In preparation for your foray into Fino Sherry, chill it down to about 7-10 degrees Celsius for optimum appreciation. If you don’t finish a bottle, don’t keep it for more than about a week in the fridge or else you’ll wonder what you loved in the first place. Most first-time Fino tasters enjoy these crisp wines best with food such as green olives, salted almonds, aged cheeses or grilled fish and seafood. You don’t need a specially designed Sherry glass; in fact, larger stems such as those designed for riesling or even a basic white wine glass are preferable. The complexity of these oxygen-deprived Sherries deserves a larger bowl. If Fino designated sherry is unavailable, try a Manzanilla, very similar in style to Fino but produced in the neighbouring coastal village of Sanlucar de Barrameda. The sherry is subject to a unique type of “flor” that is distinctive enough to garner it an exclusive appellation.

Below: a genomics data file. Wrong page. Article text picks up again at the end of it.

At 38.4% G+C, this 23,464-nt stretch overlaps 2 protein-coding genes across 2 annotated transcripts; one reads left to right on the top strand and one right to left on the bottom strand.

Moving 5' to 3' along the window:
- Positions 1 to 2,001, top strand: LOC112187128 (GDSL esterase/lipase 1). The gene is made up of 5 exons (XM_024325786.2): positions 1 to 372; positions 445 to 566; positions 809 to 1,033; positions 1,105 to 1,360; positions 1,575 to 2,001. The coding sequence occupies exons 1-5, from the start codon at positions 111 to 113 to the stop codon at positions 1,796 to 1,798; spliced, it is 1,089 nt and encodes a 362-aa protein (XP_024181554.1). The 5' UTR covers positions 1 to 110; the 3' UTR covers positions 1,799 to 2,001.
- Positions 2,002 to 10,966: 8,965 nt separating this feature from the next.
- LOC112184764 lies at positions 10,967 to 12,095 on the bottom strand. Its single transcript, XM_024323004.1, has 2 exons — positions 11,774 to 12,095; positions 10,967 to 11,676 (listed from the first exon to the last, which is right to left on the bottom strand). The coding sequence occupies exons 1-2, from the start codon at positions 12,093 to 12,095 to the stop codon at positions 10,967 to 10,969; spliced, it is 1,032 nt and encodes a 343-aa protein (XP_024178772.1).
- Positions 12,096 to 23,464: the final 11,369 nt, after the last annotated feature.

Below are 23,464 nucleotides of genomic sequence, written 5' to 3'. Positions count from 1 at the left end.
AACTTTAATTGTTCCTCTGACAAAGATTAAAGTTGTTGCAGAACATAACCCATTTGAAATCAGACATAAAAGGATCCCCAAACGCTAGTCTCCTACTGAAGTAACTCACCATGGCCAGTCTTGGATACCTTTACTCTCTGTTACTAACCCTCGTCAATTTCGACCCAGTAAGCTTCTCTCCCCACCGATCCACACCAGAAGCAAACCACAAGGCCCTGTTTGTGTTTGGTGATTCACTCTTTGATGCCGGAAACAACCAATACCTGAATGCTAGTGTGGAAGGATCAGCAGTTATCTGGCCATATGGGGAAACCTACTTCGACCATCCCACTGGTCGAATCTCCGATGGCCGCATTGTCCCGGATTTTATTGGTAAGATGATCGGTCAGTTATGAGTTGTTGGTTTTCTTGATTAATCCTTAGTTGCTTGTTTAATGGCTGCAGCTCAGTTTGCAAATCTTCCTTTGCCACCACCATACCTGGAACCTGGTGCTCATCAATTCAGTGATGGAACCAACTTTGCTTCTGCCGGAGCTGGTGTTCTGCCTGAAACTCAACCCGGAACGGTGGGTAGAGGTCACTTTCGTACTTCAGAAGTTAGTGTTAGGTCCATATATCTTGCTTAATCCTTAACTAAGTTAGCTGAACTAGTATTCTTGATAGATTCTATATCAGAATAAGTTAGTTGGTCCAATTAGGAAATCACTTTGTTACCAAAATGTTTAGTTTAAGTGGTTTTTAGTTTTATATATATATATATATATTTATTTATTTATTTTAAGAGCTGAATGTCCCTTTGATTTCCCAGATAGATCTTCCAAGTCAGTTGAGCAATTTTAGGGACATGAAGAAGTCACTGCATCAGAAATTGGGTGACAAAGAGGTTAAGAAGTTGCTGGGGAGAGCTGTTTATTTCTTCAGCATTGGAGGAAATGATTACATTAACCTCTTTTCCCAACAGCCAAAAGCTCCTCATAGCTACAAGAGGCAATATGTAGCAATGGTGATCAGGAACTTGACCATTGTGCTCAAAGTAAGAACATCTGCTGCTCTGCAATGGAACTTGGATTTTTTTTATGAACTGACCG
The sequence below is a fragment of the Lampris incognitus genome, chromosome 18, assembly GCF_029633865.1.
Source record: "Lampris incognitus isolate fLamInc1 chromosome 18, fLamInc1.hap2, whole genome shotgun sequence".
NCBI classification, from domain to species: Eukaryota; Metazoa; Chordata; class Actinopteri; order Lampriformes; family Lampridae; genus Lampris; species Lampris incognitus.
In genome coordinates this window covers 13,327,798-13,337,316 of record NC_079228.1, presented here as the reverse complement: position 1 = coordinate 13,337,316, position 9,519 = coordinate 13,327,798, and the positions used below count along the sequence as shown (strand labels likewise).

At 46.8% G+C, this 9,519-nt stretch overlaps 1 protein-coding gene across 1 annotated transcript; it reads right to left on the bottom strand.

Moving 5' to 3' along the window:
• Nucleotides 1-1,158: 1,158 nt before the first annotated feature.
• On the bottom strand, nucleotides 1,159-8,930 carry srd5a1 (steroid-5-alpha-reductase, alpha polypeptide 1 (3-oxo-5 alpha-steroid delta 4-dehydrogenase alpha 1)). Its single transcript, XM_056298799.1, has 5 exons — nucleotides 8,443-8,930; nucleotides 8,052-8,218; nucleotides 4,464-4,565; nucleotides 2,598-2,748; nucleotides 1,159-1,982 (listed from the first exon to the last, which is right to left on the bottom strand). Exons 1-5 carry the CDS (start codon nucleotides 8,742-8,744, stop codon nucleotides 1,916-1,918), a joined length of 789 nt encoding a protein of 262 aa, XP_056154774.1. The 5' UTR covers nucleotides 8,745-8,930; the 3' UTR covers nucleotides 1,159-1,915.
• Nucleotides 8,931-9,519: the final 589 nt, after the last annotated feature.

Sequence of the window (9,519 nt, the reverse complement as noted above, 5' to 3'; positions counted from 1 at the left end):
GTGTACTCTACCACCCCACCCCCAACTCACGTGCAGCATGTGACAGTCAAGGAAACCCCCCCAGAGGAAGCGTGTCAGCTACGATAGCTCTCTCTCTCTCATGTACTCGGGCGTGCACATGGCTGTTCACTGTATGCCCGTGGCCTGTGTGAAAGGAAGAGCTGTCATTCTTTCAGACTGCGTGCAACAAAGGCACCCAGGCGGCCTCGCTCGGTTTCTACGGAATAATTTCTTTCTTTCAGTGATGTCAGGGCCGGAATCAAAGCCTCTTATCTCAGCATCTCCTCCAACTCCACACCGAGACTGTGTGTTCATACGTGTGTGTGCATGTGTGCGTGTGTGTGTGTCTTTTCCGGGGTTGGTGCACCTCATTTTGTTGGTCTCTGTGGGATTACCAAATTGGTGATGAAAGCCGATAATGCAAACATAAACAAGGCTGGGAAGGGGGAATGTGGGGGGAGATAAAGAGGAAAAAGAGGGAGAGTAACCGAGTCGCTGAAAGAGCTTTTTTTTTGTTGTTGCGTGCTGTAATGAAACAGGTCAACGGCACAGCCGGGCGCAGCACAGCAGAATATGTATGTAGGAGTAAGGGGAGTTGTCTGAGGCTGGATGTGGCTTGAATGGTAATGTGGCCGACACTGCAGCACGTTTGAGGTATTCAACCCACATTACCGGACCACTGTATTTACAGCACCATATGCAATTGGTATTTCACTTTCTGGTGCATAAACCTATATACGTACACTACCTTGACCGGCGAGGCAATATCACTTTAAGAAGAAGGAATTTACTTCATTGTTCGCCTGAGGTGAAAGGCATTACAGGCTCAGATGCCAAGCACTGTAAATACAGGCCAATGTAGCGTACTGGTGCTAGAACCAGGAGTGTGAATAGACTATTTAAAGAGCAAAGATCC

Non-oxygen deprived sherries are also worthy of your attention and include, at the extreme end, the lush PX (Pedro Ximenez) that offers flavours of molasses and sweet dates on its viscous palate. Oloroso sherry, often dry, dark, rich and full-bodied, spends little time ageing under a blanket of “flor” and thus is more oxidative in nature. Amontillado falls somewhere between Fino and Oloroso, lighter in colour than an Oloroso and is usually a product of a wine destined for Fino that formed an inadequate layer of flor that peters out. Without further ado, here are our top finds from Spain and beyond.

Buyer’s Guide VINTAGES July 8th

Sherry and Fortified

Valdespino Fino Inocente Sherry, Jerez, Spain ($25.95)
Sara d’Amato – A frequent VINTAGES find, and thankfully so, the Valdespino Fino not only rhymes but offers a wealth of complexity for the price. Floral and elegant with just a hint of orange peel, lightly nutty and with a satisfying, salty crunch on the palate.…